Annexin A4 and A6 induce membrane curvature and constriction during cell membrane repair

Theresa Louise Boye, Kenji Maeda, Weria Pezeshkian, Stine Lauritzen Sønder, Swantje Christin Haeger, Volker Gerke, Adam Cohen Simonsen, Jesper Nylandsted

Publikation: Bidrag til tidsskriftTidsskriftartikelForskningpeer review

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Resumé

Efficient cell membrane repair mechanisms are essential for maintaining membrane integrity and thus for cell life. Here we show that the Ca2+- and phospholipid-binding proteins annexin A4 and A6 are involved in plasma membrane repair and needed for rapid closure of micron-size holes. We demonstrate that annexin A4 binds to artificial membranes and generates curvature force initiated from free edges, whereas annexin A6 induces constriction force. In cells, plasma membrane injury and Ca2+ influx recruit annexin A4 to the vicinity of membrane wound edges where its homo-trimerization leads to membrane curvature near the edges. We propose that curvature force is utilized together with annexin A6-mediated constriction force to pull the wound edges together for eventual fusion. We show that annexin A4 can counteract various plasma membrane disruptions including holes of several micrometers indicating that induction of curvature force around wound edges is an early key event in cell membrane repair.

OriginalsprogEngelsk
Artikelnummer1623
TidsskriftNature Communications
Vol/bind8
Antal sider11
ISSN2041-1723
DOI
StatusUdgivet - 2017

Fingeraftryk

Annexin A4
Annexin A6
Cell membranes
Constriction
constrictions
Repair
curvature
Cell Membrane
membranes
Membranes
Wounds and Injuries
Phospholipids
Carrier Proteins
Fusion reactions
cells
integrity
closures
micrometers
induction
fusion

Citer dette

Boye, T. L., Maeda, K., Pezeshkian, W., Sønder, S. L., Haeger, S. C., Gerke, V., ... Nylandsted, J. (2017). Annexin A4 and A6 induce membrane curvature and constriction during cell membrane repair. Nature Communications, 8, [1623]. https://doi.org/10.1038/s41467-017-01743-6
Boye, Theresa Louise ; Maeda, Kenji ; Pezeshkian, Weria ; Sønder, Stine Lauritzen ; Haeger, Swantje Christin ; Gerke, Volker ; Simonsen, Adam Cohen ; Nylandsted, Jesper. / Annexin A4 and A6 induce membrane curvature and constriction during cell membrane repair. I: Nature Communications. 2017 ; Bind 8.
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Boye, TL, Maeda, K, Pezeshkian, W, Sønder, SL, Haeger, SC, Gerke, V, Simonsen, AC & Nylandsted, J 2017, 'Annexin A4 and A6 induce membrane curvature and constriction during cell membrane repair', Nature Communications, bind 8, 1623. https://doi.org/10.1038/s41467-017-01743-6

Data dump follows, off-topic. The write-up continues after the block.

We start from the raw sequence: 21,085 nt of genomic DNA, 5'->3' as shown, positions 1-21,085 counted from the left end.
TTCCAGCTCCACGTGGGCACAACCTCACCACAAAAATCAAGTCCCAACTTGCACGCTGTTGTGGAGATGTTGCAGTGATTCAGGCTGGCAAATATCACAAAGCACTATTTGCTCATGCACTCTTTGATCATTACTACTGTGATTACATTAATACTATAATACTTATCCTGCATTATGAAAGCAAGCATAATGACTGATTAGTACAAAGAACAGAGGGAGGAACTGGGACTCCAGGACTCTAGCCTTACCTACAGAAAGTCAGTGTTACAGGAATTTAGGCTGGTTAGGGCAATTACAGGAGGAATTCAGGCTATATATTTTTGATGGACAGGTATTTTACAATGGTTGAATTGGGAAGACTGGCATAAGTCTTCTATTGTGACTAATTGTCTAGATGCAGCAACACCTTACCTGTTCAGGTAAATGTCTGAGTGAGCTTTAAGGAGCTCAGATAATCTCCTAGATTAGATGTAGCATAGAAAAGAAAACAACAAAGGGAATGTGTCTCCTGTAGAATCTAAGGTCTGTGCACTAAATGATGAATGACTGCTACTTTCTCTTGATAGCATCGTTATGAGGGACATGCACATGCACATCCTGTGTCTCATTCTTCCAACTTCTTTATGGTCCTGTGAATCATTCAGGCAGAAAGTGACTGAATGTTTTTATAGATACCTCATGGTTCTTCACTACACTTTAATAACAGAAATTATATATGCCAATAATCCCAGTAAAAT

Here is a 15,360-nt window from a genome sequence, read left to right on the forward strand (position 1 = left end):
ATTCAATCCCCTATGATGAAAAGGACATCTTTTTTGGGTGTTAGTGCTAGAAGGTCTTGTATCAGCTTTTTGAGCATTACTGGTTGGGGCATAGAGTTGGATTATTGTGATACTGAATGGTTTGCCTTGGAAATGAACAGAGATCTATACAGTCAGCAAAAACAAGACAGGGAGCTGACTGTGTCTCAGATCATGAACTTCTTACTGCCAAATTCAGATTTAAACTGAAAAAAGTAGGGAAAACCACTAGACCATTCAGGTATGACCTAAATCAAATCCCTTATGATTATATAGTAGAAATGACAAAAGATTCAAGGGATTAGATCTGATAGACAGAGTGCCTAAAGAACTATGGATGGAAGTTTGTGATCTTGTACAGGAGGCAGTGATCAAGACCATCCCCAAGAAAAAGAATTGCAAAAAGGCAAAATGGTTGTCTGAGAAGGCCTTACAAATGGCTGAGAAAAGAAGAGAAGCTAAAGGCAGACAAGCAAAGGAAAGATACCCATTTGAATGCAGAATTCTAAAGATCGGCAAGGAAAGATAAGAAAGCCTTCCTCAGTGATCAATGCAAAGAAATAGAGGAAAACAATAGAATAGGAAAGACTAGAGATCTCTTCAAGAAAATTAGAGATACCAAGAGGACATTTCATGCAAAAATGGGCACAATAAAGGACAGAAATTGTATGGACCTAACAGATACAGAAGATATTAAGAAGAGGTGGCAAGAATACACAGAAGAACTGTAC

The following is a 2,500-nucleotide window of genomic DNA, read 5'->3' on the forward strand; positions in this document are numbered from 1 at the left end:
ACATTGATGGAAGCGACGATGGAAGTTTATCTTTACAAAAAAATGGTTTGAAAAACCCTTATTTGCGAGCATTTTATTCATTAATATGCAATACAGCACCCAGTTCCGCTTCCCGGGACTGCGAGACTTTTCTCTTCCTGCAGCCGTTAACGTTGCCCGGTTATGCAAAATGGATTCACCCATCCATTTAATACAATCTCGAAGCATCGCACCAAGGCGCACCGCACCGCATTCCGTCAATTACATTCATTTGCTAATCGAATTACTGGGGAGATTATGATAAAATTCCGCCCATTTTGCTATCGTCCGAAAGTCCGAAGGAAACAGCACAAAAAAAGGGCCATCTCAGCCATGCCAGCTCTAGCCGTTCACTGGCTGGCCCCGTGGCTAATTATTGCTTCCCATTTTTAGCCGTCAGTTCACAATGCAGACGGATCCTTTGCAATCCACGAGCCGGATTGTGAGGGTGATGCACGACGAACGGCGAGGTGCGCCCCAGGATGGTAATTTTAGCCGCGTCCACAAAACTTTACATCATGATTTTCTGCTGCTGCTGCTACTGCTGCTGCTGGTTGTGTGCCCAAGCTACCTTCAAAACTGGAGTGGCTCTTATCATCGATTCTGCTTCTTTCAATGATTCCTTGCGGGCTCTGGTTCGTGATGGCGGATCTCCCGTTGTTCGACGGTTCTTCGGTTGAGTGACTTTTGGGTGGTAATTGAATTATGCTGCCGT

Annexin A4 and A6 induce membrane curvature and constriction during cell membrane repair. / Boye, Theresa Louise; Maeda, Kenji; Pezeshkian, Weria; Sønder, Stine Lauritzen; Haeger, Swantje Christin; Gerke, Volker; Simonsen, Adam Cohen; Nylandsted, Jesper.

I: Nature Communications, Bind 8, 1623, 2017.

Publikation: Bidrag til tidsskriftTidsskriftartikelForskningpeer review

TY - JOUR

T1 - Annexin A4 and A6 induce membrane curvature and constriction during cell membrane repair

AU - Boye, Theresa Louise

AU - Maeda, Kenji

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AU - Sønder, Stine Lauritzen

AU - Haeger, Swantje Christin

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AU - Simonsen, Adam Cohen

AU - Nylandsted, Jesper

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AB - Efficient cell membrane repair mechanisms are essential for maintaining membrane integrity and thus for cell life. Here we show that the Ca2+- and phospholipid-binding proteins annexin A4 and A6 are involved in plasma membrane repair and needed for rapid closure of micron-size holes. We demonstrate that annexin A4 binds to artificial membranes and generates curvature force initiated from free edges, whereas annexin A6 induces constriction force. In cells, plasma membrane injury and Ca2+ influx recruit annexin A4 to the vicinity of membrane wound edges where its homo-trimerization leads to membrane curvature near the edges. We propose that curvature force is utilized together with annexin A6-mediated constriction force to pull the wound edges together for eventual fusion. We show that annexin A4 can counteract various plasma membrane disruptions including holes of several micrometers indicating that induction of curvature force around wound edges is an early key event in cell membrane repair.

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